Book Series Review: Gordianus the Finder (Roma Sub Rosa), by Steven Saylor

I came across Steven Saylor’s work when my Kindle suggested Roman Blood (I just finished Lindsey Davis’ Falco at the time). I delved right in, and loved it!

I’ve just finished the latest installment (Throne of Caesar). I’ve mentioned this series a lot in the past but never reviewed it, so I’m now rectifying this omission.

What to expect

The series starts with Roman Blood, where Gordianus is hired by a young Cicero in his first major case. Throughout the series, Gordianus is constantly on the side-lines of the tumultuous first century BCE, observing the main events.

With a unique viewpoint and highly researched material, Saylor deftly presents a version of events that could have been. All the “known facts” (which is a troublesome area, as any historian will admit) are reflected in the novels, while Saylor fills in the many blanks with what feels like real human drama.

In between The Triumph of Caesar (2008) and Caesar’s Throne (2017), Saylor has written three “Young Gordianus” novels, about his protagonist’s time in Alexandria in his youth. Saylor keeps to the same formula of well-researched events and placing Gordianus in a prime position to explore events, with a sideline mystery for him to focus on, while still conveying the feeling that this is a younger man. We see a lot more travel outside of Rome in this part of the series.

Two of the novels, The House of Vestals and A Gladiator Dies Only Once, are collections of short stories not so much about specific events as about aspects of life in ancient Rome. The rest are full-length novels occurring around the late 90’s & early 80’s of the first century BC in the case of Gordianus the younger, and starting from 80 BC till 44 BC for the main series.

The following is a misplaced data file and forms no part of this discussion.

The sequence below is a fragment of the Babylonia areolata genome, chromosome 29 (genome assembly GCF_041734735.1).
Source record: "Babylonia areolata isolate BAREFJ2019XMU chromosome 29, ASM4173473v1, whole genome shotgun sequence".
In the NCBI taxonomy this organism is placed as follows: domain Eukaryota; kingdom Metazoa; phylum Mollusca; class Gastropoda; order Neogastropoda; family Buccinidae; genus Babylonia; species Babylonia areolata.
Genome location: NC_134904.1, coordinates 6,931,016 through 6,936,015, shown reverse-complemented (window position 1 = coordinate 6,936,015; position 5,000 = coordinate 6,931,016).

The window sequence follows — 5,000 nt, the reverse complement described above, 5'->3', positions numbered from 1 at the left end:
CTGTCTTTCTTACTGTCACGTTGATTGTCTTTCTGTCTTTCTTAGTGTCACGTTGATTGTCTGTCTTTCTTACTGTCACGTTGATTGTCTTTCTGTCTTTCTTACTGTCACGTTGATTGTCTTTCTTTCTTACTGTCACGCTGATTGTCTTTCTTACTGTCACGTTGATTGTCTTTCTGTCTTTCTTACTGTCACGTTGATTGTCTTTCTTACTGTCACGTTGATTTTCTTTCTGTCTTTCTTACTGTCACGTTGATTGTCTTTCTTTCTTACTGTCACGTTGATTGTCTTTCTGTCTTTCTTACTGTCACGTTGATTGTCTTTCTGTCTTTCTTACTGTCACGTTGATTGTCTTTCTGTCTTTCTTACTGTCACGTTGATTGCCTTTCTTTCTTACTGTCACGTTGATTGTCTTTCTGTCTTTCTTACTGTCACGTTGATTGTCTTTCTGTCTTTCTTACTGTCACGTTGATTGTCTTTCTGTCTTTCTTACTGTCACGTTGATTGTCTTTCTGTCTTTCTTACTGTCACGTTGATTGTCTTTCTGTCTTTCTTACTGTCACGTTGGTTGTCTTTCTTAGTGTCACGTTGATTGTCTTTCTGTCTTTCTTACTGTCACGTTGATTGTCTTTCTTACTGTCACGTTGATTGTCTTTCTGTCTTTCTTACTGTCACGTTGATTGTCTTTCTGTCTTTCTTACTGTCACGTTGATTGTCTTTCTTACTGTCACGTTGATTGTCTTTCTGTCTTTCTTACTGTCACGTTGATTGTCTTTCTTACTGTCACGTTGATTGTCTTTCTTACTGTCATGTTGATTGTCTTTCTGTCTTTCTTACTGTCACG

What I liked

Did I mention the research enough? Reading Gordianus keeps sending me to read more reference material, and explore aspects of history I knew little about. Saylor is probably why I will never write fiction set in actual ancient Rome — his knowledge and ability to bring in original sources and interpretations is amazing. The backdrop of his novels is scholarly, without diminishing one bit from the engaging storytelling aspect.

Gordianus himself is also a very likeable character, conveying the feel of an honest man trying to uncover uncomfortable truths. The rest of the supporting cast are also well drawn, with their own lives and motivations.

My favourite novel of the series is probably Catilina’s Riddle, with Murder on the Appian Way a close second. That is both for the stories themselves, but also because Catilina and Clodius are two of my favourites personalities of the period. (My homage story, New Directions, is set right after Catilina’s riddle – it fitted perfectly with Felix too.) All the books are consistently excellent though.

What to be aware of

These aren’t thrillers or history books. Like many detective stories the pace isn’t breakneck, and Gordianus certainly stops to smell the garum. It makes for an enjoyable intellectual read.


If you love ancient Rome, if you loved works by Lindsey Davis, Colleen McCullough, et al., you have to add Saylor’s works to your TBR! Start with Roman Blood.

I’ll also mention Saylor’s other series: Roma, Empire, and a possible upcoming sequel. These recount episodes from Rome’s history in an “it could have been that way” variation, showing myth growing over time. It’s another excellent series for those who like to take fiction and follow it down the rabbit hole of further reading. A fuller review on it will be coming.


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